In the circumstances we felt that the only course was to accept the situation but to try if possible to get a longer period for consultation before the landing was effected if this were practicable. Hence our telegram 833. 
5. As regards the statement outlined in that telegram, we telegraphed on 16th December to Lisbon a text in which we hoped to obtain the concurrence of the Portuguese Government. We then heard that the Portuguese attitude to the action taken was violently unfavourable and we were faced with a major crisis in our relations with Portugal. His Majesty's Ambassador in Lisbon stated that the only chance of retaining any vestige of Portuguese confidence in us was to present the matter in such a way as to enable the Portuguese Government to plead force majeure. He accordingly advised a different form of statement omitting any reference to the alliance, and emanating from the Netherlands and Commonwealth Governments only, preferably the former alone (see my telegram 839). It had become urgently necessary that some statement should be made and eventually the Dutch agreed to issue theirs alone.
6. You will realise that it had become essential in order to prevent irreparable damage to the alliance and to the recent most secret strategic arrangements (see my telegram under reference paragraph 1) to make it clear to the Portuguese Government that the decision was not part of a prearranged plan but was dictated by reasons which the local authorities had for believing that an attack was imminent. In our expression of regret to the Portuguese Government we deplored the military exigency which obliged the allied military authorities to take the action which had proved unwelcome to the Portuguese Government. We have not at any time suggested that any blame attached to those authorities for this.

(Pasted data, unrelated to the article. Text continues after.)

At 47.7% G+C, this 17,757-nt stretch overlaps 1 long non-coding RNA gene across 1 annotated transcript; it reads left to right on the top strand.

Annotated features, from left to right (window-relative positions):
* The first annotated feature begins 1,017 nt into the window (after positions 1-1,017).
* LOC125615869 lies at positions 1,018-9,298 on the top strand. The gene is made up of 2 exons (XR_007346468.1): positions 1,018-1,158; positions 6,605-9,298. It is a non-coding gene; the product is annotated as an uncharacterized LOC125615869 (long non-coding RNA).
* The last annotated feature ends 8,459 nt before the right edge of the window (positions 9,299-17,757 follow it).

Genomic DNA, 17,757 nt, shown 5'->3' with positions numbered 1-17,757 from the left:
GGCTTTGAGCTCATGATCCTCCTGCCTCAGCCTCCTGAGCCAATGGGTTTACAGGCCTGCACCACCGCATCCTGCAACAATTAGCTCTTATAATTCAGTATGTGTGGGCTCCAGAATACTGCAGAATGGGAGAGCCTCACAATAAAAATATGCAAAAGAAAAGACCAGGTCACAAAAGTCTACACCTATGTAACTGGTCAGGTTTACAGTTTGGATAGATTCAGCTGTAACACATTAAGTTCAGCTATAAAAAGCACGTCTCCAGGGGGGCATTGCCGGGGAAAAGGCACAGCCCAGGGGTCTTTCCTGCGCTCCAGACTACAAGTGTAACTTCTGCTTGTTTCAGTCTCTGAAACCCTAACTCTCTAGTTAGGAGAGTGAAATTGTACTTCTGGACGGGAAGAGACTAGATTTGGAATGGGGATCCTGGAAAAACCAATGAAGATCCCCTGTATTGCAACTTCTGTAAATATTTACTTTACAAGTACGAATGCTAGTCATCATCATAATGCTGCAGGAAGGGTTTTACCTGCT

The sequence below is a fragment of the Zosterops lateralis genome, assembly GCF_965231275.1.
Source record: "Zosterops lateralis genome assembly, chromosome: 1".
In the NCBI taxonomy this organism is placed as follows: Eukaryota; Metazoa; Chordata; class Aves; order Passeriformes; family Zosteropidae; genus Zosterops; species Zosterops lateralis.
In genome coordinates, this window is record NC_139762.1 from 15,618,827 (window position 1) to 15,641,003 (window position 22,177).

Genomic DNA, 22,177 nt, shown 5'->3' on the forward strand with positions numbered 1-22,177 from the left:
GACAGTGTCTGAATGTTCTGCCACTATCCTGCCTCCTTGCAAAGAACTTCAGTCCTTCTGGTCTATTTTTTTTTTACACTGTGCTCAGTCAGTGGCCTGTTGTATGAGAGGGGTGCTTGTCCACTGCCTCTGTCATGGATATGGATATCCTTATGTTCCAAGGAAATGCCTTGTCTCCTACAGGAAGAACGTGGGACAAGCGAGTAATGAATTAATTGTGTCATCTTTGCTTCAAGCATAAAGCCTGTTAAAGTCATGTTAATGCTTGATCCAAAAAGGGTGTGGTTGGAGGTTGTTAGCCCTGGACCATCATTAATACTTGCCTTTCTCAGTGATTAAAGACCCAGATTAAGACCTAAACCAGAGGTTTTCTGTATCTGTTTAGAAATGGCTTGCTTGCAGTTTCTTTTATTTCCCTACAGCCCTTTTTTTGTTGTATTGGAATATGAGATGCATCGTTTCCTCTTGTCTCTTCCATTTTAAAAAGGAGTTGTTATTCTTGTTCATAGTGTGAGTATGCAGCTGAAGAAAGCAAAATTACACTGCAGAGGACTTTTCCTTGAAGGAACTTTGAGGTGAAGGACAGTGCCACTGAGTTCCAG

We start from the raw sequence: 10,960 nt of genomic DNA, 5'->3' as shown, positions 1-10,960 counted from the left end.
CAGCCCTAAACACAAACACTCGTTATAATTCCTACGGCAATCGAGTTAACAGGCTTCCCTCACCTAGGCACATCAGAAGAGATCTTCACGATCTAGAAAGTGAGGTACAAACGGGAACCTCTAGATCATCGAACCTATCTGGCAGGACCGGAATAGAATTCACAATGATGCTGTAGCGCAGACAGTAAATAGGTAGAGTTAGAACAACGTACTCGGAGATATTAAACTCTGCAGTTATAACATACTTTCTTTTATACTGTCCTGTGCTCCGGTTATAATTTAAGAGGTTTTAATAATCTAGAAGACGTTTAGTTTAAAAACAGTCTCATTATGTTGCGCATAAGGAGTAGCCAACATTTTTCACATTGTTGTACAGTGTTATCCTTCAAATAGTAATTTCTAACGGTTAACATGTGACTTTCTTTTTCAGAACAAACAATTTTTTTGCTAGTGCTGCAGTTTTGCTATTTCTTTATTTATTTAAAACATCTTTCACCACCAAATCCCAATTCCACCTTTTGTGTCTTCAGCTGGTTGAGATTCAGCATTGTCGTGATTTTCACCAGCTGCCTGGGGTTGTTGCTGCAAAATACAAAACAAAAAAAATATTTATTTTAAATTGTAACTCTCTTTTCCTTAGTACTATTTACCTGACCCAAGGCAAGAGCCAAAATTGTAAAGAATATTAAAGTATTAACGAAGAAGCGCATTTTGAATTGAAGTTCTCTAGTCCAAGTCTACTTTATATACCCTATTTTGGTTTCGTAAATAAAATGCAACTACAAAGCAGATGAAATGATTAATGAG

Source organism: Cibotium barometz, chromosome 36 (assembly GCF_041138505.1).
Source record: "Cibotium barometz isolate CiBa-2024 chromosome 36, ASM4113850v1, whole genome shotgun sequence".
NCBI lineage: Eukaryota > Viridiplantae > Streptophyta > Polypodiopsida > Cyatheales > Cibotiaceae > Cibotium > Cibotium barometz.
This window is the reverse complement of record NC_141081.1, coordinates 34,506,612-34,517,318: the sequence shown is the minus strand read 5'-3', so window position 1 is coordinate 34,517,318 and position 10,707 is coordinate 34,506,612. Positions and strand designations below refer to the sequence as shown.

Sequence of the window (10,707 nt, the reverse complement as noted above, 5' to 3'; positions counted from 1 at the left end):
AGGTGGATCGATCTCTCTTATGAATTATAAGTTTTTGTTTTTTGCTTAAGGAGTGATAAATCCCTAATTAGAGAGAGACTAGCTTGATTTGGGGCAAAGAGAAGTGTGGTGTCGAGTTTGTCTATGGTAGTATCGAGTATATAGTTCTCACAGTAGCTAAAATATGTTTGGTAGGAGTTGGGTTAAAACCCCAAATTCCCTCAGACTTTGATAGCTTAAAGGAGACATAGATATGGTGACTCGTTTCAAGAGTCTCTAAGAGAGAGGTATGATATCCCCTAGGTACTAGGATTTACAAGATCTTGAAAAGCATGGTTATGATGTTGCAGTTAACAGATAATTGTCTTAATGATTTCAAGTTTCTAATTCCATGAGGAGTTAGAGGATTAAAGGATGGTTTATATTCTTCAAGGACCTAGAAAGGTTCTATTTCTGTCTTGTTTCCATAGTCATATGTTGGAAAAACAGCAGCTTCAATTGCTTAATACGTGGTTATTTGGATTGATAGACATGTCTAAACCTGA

On the contrary our public statement emphasized the positive necessity for this action and this is the line which our Ambassador has repeatedly and most frankly taken with the Portuguese Government.
7. All of Sir R. Campbell's reports show that we are bound to take into account the Portuguese, attitude (see my telegram 906 of 27th December ). But on the essential point we have remained absolutely firm, namely that our object is the safeguarding of vital interests by the denial of Portuguese Timor to the enemy and that pre-requisite of any solution must be the presence there of a force sufficient to deal with sudden aggression (see my telegram 886 paragraph 3 ).
8. We hope that the foregoing will help to clear up some of the points raised. We should greatly regret it if the Commonwealth Government felt that there have been any avoidable causes for misunderstanding between us and are sure that they will appreciate that the whole question has been and continues to be one of great difficulty and anxiety for us.